Home > Uncategorized > Heading into the holidays with winter wines

Heading into the holidays with winter wines

Suddenly November is half over and winter wines are transitioning to dominate dinner tables and wine bars. Winter wines, those medium to full-bodied, rich reds (and whites, if you find the right ones) that stand up to the hearty stews and meat-centric dishes of the dark season.

Here is a mixed list of a few of my latest, all of which would find balance on any Thanksgiving table:

Plum Creek Cellars Palisade Red – a well-done blend of cabernet sauvignon, merlot, cabernet franc and sangiovese. As are all Plum Creek wines, this is 100 percent Colorado grown fruit.A medium-bodied red wine, soft tannins and lots of fruit. A friend and I enjoyed it at Inari’s Bistro (970.464.4911) in Palisade along with items off the new fall menu: a lamb burger and a Colorado Red Bird chicken breast with Palisade pears in gorgonzola sauce. It paired very well with the medium-rare lamb. $24 off the wine list.

Montinore Estate Reserve Pinot Noir

Hermosa Vineyards late Harvest Rkatsiteli – Hermosa Vineyards owner Ken Dunn enjoys aging some of his white wines in oak (“I love what a little tannin does to white wine,” he affirmed) but missed the opportunity and happily so with this 2006 Rkatsiteli, a cold-hardy white grape from Georgia (think Soviet Union, not Atlanta). This wine is fermented to off-dry (he says sweet) with enough acidity to balance the high residual sugar. $15 at the winery.

Bennett Lane 2006 Maximus Napa Valley – This latest version of winemaker Grant Hermann’s full-throated red (it’s subtitled “Red Feasting Wine”) initially was dense, closed and awfully tight, refusing to show its flavors and depth, when first opened. I kept it open on the counter overnight and the next evening it began to open; by the third day it finally was approachable and I wish I had decanted the whole thing earlier. Full of deep dark fruits, a hint of chocolate and coffee encased in soft tannins. Knock out your holiday guests with this blend of 65% Cabernet Sauvignon, 20% Merlot, 10% Syrah, and 5% Malbec. A bargain at $35.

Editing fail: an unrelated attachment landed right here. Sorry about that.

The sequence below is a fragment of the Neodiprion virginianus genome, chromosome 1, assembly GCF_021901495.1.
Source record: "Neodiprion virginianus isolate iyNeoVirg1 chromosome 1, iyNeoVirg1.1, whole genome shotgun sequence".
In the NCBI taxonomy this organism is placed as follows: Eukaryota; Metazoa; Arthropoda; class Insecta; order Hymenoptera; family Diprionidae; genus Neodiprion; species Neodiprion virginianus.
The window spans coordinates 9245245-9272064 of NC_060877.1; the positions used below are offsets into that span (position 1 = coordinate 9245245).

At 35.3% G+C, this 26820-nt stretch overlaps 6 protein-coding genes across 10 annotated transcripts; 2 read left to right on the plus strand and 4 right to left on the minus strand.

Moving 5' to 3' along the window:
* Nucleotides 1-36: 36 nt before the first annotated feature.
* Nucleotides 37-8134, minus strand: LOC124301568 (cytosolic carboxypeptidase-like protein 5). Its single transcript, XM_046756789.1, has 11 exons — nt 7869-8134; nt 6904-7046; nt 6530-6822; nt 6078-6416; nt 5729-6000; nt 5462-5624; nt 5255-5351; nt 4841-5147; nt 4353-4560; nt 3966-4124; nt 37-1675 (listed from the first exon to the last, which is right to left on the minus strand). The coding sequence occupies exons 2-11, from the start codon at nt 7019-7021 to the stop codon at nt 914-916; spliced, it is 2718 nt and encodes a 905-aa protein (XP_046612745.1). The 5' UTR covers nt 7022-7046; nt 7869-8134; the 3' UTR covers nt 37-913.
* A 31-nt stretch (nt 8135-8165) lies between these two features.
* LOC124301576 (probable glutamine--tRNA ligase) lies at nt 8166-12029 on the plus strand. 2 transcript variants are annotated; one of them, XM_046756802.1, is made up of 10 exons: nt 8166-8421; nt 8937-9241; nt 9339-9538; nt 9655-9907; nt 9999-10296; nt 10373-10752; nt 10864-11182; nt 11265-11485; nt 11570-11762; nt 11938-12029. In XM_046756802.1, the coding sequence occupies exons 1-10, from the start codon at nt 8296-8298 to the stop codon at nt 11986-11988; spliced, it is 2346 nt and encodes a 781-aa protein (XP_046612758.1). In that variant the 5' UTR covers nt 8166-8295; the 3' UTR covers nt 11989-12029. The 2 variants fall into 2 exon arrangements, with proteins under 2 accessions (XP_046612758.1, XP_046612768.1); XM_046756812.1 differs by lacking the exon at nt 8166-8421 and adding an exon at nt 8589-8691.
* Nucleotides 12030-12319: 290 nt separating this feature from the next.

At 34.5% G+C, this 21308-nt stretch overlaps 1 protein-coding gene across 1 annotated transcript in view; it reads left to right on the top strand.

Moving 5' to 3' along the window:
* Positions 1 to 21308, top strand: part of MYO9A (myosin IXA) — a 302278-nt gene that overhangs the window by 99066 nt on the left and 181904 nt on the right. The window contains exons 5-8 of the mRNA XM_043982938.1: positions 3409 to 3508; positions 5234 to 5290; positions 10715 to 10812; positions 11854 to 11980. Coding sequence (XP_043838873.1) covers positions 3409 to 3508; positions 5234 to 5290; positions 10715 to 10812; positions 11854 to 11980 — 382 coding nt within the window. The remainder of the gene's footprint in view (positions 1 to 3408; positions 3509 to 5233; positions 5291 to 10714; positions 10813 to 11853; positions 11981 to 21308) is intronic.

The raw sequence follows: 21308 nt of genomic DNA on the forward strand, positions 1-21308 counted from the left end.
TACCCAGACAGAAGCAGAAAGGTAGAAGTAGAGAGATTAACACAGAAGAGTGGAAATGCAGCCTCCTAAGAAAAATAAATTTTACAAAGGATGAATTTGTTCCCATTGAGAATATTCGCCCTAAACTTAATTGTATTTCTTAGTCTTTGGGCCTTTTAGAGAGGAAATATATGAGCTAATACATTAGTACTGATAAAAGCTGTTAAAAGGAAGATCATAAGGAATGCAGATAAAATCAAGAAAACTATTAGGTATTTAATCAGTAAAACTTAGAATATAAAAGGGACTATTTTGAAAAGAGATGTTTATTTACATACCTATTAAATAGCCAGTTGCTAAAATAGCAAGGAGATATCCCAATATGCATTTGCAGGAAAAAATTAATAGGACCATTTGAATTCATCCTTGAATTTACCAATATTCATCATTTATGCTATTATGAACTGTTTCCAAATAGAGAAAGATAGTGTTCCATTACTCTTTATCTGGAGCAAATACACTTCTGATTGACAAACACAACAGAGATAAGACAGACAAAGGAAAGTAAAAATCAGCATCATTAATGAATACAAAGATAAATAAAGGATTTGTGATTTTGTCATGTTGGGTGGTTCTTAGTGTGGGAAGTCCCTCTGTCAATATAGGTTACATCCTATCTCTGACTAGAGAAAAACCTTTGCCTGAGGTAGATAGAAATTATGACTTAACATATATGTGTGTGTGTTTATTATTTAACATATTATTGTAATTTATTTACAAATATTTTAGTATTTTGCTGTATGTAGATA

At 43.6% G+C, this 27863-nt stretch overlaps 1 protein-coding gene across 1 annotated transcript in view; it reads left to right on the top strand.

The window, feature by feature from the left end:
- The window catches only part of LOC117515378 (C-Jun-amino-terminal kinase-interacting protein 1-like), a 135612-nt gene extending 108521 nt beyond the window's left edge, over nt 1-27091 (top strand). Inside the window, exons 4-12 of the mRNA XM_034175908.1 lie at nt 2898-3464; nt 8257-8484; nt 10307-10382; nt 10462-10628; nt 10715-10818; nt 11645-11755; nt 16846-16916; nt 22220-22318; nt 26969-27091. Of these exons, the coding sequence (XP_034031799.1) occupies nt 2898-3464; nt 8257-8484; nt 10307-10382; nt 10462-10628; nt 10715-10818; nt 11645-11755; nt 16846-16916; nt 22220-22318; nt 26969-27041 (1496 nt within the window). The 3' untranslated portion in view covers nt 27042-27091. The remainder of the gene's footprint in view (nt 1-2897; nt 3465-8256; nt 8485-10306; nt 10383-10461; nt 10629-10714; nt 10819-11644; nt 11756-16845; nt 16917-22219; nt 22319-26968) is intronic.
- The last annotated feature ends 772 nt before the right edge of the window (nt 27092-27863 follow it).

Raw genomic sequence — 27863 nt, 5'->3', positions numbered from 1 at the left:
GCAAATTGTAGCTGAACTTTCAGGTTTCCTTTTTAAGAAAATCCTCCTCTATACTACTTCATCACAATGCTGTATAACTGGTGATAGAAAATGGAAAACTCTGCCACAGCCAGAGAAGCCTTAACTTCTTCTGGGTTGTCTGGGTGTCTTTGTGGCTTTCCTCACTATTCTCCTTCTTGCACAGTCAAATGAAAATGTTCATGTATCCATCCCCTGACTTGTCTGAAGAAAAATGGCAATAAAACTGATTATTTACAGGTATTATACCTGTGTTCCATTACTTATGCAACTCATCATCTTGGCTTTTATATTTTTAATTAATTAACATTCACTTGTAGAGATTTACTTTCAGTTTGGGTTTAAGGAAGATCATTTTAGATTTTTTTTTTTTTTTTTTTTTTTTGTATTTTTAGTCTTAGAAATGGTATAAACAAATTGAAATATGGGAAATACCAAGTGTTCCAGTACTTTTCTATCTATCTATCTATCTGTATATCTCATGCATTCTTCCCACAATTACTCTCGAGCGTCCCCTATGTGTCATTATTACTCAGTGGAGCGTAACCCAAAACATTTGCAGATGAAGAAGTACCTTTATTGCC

Montinore Estate 2009 Willamete Valley Pinot Noir – Affordable pinot noirs generally have been a real disappointment recently but this delicious medium-bodied selection from Montinore Estate is rich with ripe cherries, red raspberries and plums with a hint of spice and mocha. $20.

Montinore Estate 2009 Estate Reserve Pinot Noir – Oregon’s Willamette Valley steadily produces outstanding pinot noirs and this offering from Montinore Estate is an outstanding example. Flavors of bright red and black raspberries, Bing cherries, red plums and spicy-mocha comfortably supported by smooth round tannins. $28.

El Coto Rioja – This DOC crianza (two years aging, at least six months in oak) is reminiscent of the fine and very affordable reds I sampled on a whirlwind tour of Rioja this summer. Aged in American oak for added spice, the wine’s chewy tannins and red fruit flavors paired well with a pot of chicken-tortilla soup. $14.

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